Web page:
16 May 2012

Tall, dark and handsome: silverbeet

I have a real soft spot for silverbeet. I know that’s an odd confession, but I love this reliable, old-fashioned and under-rated leafy green.

It’s not as trendy as spinach (which to me is a ring-in from somewhere else – Britain? America? Though don’t ask me to substantiate that!). It’s not as lauded as broccoli, say, for its super-food antioxidant life-giving nutritional properties.

No, silverbeet is that quiet achiever, growing in the garden just about all year round; just half a dozen plants reliably supply me with all I need. Mine looks pretty smart, too, with its brightly coloured stems: some ruby-pink, some lettuce-y green – I don’t actually have any at the moment that is the plain white variety. The dark and gently puckered leaves wave about like flags, and in their neat row they are like disciplined sentinels imposing order and standing guard at the edge of my vegie patch.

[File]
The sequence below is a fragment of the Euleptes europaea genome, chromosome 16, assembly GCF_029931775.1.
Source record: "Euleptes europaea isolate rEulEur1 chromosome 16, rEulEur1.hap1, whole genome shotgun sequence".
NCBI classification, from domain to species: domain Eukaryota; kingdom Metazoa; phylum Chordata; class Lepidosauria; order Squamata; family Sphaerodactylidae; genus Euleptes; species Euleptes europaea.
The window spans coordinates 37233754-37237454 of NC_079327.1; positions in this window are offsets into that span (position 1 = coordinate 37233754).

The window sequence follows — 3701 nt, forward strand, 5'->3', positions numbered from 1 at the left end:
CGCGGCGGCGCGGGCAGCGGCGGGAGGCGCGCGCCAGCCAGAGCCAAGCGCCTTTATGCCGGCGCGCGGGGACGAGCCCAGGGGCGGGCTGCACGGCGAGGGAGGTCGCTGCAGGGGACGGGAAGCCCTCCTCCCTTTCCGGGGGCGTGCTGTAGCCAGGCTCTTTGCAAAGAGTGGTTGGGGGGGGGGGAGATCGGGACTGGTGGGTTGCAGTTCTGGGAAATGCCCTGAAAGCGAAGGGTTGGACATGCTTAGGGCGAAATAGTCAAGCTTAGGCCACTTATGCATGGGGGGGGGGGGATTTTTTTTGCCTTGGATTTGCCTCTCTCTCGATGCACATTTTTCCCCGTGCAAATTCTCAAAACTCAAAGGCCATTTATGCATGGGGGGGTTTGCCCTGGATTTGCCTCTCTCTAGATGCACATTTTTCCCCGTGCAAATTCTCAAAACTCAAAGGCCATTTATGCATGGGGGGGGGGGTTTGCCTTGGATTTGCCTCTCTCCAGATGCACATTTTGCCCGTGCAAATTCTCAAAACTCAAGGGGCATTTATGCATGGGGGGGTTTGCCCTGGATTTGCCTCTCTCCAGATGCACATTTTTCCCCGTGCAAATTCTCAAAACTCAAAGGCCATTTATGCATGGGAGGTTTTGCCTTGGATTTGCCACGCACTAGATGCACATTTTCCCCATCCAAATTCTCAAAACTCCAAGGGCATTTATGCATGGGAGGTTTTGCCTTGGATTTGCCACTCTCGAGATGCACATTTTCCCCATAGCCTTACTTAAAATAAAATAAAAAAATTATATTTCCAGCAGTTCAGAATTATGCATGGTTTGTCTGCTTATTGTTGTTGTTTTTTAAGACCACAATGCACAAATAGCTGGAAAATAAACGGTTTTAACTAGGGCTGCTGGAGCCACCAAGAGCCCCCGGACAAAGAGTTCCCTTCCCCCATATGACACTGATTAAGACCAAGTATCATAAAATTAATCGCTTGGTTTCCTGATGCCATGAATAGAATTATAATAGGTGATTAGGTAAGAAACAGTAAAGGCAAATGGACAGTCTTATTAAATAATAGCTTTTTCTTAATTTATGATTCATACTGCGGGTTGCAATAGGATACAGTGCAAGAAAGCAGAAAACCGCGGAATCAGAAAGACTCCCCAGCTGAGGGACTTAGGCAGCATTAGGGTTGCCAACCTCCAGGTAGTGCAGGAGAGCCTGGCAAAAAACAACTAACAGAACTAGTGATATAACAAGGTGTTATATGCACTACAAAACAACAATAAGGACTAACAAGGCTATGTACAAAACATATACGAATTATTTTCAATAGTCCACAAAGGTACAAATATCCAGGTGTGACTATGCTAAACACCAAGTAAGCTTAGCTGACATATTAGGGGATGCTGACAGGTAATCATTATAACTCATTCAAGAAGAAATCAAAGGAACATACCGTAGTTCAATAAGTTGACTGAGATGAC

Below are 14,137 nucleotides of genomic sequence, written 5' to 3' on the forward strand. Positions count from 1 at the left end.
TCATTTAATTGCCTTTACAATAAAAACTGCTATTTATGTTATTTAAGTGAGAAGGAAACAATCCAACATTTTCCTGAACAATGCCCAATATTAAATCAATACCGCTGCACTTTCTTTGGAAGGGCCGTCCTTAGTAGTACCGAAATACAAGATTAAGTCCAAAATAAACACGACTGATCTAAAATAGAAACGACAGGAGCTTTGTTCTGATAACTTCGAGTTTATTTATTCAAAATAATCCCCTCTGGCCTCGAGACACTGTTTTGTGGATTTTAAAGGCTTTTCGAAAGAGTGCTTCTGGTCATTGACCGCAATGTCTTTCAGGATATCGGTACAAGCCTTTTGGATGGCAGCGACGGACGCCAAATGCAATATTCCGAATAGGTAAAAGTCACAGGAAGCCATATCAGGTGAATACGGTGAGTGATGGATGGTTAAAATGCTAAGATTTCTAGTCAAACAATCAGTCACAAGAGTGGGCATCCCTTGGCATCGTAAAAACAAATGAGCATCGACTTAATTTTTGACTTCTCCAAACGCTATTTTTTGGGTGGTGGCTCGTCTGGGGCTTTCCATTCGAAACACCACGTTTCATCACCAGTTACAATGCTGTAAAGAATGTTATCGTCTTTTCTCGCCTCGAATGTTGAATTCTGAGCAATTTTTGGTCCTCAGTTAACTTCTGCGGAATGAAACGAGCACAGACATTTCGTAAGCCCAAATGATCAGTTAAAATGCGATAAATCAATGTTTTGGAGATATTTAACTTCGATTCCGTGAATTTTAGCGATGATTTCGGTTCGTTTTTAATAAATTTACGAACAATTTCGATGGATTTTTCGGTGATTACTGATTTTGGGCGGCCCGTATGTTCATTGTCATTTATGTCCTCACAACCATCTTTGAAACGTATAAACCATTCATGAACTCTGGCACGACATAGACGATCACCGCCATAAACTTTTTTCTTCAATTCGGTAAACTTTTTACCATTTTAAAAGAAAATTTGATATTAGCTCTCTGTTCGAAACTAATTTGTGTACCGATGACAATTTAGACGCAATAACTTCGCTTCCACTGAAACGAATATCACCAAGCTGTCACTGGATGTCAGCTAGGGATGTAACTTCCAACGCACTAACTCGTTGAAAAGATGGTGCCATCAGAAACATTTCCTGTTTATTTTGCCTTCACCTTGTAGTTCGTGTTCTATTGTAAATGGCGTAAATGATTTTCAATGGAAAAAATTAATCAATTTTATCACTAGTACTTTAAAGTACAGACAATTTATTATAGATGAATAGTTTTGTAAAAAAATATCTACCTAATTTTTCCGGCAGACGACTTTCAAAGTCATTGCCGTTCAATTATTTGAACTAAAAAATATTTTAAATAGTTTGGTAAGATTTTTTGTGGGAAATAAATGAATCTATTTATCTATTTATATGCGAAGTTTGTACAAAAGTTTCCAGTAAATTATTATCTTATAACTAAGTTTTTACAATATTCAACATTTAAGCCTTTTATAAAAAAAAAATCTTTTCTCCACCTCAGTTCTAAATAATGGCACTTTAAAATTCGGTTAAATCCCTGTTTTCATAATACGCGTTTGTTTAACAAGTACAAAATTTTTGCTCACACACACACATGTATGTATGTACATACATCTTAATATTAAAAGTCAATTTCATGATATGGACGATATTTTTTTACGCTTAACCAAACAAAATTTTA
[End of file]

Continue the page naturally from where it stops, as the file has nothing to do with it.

And silverbeet’s robust flavour reminds me of my childhood. We must have eaten it regularly, and maybe that’s why I have such affection for growing and eating it myself.

My favourite way to eat silverbeet now is to chop it finely, stalks and all (mine are fairly tender) and then steam it. Then I drain it well, perhaps chop it up some more, and stir it into a hot pan of golden onion, garlic and olive oil, making sure there is just enough oil to ensure the silverbeet is glistening nicely, but not too gluggy.

I might heap this onto a chewy, thick slice of ciabatta bread or toast, or serve it with a soft-boiled egg on top, or fold it though some rollini pasta (fusilli would work nicely too). Sometimes I steam green beans with the silverbeet, too, or broccoli. Or some tinned chickpeas, which lend a nutty, sturdy contrast to the silky darkness of the silverbeet. Or i might stir thru some good quality tinned tuna if I’m feeling really fancy. But mostly I love the silverbeet by itself.

How do you like your silverbeet?


  1. Confession: I don't like silver beet. But I haven't eaten it for years, so maybe it's time I gave it another go. There's some nice ideas for preparing it here, thank you!

    1. Hello, and glad i've inspired you! I hope you discover you like it.


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